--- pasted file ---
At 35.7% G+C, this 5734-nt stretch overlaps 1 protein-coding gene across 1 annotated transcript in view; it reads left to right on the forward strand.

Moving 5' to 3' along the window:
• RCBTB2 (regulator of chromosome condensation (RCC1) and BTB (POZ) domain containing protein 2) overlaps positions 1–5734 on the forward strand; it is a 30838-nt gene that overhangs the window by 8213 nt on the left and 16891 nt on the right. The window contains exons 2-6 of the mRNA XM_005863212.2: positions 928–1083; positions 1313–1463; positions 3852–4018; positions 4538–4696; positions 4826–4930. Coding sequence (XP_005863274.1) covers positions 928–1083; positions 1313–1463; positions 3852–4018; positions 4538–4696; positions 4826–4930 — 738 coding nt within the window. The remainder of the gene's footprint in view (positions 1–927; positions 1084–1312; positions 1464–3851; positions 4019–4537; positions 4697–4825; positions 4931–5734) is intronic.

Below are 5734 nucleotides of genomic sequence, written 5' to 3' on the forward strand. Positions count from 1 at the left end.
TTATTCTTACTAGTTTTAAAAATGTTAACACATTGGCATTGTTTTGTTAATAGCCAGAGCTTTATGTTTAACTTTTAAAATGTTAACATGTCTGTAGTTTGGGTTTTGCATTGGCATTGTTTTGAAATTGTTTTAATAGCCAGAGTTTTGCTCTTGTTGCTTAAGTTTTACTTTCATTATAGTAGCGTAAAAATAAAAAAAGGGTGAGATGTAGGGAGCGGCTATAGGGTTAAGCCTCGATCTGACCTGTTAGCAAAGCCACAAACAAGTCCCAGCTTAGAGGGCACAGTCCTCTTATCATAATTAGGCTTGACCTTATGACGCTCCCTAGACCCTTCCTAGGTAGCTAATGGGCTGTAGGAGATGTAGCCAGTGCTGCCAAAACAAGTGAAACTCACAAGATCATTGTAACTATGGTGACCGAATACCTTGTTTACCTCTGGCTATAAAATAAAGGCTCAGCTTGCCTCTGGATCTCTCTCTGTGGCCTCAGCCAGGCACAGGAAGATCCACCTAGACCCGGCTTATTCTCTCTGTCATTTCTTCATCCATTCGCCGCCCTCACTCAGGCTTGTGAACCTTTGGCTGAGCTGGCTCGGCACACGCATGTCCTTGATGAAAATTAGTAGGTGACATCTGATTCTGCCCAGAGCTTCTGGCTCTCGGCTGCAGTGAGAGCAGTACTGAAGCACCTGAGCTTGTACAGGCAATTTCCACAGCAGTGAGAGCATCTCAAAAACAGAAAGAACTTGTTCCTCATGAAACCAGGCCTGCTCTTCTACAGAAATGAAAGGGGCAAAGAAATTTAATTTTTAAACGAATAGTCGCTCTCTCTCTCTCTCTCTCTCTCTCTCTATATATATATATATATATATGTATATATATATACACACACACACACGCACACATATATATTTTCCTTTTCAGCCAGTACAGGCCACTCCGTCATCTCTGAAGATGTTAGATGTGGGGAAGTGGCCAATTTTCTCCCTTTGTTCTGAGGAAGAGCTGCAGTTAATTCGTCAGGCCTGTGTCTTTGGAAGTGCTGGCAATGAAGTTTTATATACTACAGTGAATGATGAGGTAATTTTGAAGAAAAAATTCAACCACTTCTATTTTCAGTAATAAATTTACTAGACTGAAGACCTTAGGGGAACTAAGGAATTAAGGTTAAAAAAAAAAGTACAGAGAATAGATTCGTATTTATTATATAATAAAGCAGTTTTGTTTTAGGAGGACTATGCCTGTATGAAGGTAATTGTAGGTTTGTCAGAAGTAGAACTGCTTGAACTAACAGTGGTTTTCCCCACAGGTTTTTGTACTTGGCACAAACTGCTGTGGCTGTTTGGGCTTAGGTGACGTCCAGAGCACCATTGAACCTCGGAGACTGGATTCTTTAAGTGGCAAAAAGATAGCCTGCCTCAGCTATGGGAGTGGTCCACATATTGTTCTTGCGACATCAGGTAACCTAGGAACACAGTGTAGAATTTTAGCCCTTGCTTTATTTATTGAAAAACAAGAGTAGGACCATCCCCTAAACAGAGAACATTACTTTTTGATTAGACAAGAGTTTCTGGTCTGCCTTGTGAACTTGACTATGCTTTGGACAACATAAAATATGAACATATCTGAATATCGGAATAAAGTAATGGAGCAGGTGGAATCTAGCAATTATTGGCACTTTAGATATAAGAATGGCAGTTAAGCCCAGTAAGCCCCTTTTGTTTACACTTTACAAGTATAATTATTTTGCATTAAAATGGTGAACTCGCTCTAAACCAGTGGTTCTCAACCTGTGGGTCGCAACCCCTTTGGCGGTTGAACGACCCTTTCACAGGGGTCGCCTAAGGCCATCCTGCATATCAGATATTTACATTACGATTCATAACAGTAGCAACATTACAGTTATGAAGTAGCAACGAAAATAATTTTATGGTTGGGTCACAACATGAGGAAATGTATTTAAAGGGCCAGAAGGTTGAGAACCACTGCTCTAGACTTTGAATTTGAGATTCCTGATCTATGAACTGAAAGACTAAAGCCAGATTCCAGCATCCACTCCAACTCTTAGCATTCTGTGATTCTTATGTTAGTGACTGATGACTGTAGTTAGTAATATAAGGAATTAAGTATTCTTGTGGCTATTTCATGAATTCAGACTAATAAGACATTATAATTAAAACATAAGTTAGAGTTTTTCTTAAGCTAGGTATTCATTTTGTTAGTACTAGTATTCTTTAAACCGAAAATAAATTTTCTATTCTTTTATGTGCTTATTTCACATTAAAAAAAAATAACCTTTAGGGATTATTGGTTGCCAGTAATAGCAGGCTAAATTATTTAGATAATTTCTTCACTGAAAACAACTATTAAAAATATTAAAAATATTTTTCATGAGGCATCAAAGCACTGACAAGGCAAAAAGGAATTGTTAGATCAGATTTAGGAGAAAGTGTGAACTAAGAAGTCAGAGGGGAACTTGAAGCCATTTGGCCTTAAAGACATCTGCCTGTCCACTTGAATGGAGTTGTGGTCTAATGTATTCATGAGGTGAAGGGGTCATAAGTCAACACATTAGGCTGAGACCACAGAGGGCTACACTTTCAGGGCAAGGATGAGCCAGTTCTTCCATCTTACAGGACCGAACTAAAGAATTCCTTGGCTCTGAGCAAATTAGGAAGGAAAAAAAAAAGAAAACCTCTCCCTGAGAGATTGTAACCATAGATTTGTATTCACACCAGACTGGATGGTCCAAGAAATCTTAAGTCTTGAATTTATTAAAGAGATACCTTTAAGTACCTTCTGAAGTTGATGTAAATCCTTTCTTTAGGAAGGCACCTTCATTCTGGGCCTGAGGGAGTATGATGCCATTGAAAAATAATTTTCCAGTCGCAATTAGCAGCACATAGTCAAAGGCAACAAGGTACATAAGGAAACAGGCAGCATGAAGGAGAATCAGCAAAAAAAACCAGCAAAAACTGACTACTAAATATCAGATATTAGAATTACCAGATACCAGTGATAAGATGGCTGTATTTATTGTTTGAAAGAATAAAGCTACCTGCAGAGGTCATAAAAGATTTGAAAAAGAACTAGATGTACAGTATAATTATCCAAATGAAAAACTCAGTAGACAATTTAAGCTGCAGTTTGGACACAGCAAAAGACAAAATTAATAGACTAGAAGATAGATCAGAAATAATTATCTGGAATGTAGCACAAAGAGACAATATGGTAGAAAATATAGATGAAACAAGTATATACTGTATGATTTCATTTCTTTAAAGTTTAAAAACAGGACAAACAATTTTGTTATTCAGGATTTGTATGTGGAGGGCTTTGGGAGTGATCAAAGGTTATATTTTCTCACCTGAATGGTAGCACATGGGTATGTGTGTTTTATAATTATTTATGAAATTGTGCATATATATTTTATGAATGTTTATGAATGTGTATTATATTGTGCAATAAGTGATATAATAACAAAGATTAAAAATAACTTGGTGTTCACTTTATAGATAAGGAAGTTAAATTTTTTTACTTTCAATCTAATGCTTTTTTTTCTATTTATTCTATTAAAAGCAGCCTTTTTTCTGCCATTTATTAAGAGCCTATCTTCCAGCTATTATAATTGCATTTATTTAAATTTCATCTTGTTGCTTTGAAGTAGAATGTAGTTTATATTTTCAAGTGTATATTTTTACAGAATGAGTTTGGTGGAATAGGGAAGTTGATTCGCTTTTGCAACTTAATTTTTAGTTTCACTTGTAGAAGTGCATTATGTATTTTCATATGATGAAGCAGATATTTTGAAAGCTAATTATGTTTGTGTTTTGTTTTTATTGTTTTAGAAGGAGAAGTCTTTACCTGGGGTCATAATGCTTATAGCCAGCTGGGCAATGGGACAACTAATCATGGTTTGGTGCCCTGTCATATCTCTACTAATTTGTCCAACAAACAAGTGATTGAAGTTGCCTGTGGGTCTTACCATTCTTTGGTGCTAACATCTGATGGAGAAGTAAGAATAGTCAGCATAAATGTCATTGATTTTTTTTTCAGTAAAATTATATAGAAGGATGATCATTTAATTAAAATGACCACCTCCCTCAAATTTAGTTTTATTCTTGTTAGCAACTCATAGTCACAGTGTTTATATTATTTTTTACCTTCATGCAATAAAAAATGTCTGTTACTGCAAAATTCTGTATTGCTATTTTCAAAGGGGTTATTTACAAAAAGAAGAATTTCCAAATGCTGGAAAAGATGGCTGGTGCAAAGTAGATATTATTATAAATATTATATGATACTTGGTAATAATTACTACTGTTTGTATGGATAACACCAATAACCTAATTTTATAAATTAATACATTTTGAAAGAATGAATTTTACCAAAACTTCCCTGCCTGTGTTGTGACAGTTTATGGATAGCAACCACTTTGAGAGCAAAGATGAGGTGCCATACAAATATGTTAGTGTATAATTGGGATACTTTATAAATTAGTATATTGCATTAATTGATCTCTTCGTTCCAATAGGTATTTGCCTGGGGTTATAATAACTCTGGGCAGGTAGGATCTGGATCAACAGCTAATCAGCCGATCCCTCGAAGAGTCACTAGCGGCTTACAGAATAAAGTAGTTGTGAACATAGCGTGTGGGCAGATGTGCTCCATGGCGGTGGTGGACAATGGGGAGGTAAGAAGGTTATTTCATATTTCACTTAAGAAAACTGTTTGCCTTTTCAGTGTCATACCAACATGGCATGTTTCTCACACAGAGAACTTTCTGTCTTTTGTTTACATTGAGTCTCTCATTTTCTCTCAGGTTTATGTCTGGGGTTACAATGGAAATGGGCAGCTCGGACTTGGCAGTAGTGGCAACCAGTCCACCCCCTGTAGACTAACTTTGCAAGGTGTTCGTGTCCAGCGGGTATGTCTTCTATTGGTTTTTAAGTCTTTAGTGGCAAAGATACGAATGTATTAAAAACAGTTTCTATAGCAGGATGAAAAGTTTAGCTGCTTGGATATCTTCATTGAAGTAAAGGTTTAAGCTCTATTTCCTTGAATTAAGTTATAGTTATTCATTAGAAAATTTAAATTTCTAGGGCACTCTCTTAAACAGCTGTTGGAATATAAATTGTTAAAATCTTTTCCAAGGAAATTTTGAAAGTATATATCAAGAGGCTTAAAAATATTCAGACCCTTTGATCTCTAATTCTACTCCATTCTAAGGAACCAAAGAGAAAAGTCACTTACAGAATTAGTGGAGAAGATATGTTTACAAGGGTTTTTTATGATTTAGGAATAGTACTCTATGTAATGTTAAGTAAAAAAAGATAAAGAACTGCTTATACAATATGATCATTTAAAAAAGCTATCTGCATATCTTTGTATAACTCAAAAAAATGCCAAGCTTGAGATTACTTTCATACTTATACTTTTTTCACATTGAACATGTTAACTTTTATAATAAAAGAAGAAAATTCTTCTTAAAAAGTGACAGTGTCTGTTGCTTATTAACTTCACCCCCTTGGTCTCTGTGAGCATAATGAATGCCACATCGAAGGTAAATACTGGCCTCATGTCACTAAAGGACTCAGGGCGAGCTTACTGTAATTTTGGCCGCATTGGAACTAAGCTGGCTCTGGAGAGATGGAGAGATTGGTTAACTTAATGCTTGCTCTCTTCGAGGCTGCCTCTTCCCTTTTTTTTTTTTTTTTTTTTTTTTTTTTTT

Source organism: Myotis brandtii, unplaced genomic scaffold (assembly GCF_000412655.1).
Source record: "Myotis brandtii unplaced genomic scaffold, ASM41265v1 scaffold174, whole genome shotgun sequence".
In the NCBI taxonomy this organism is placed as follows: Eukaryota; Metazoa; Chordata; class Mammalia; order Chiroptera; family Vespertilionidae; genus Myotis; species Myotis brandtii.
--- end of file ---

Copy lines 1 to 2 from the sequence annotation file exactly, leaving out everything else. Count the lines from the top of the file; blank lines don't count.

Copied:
At 35.7% G+C, this 5734-nt stretch overlaps 1 protein-coding gene across 1 annotated transcript in view; it reads left to right on the forward strand.

Moving 5' to 3' along the window: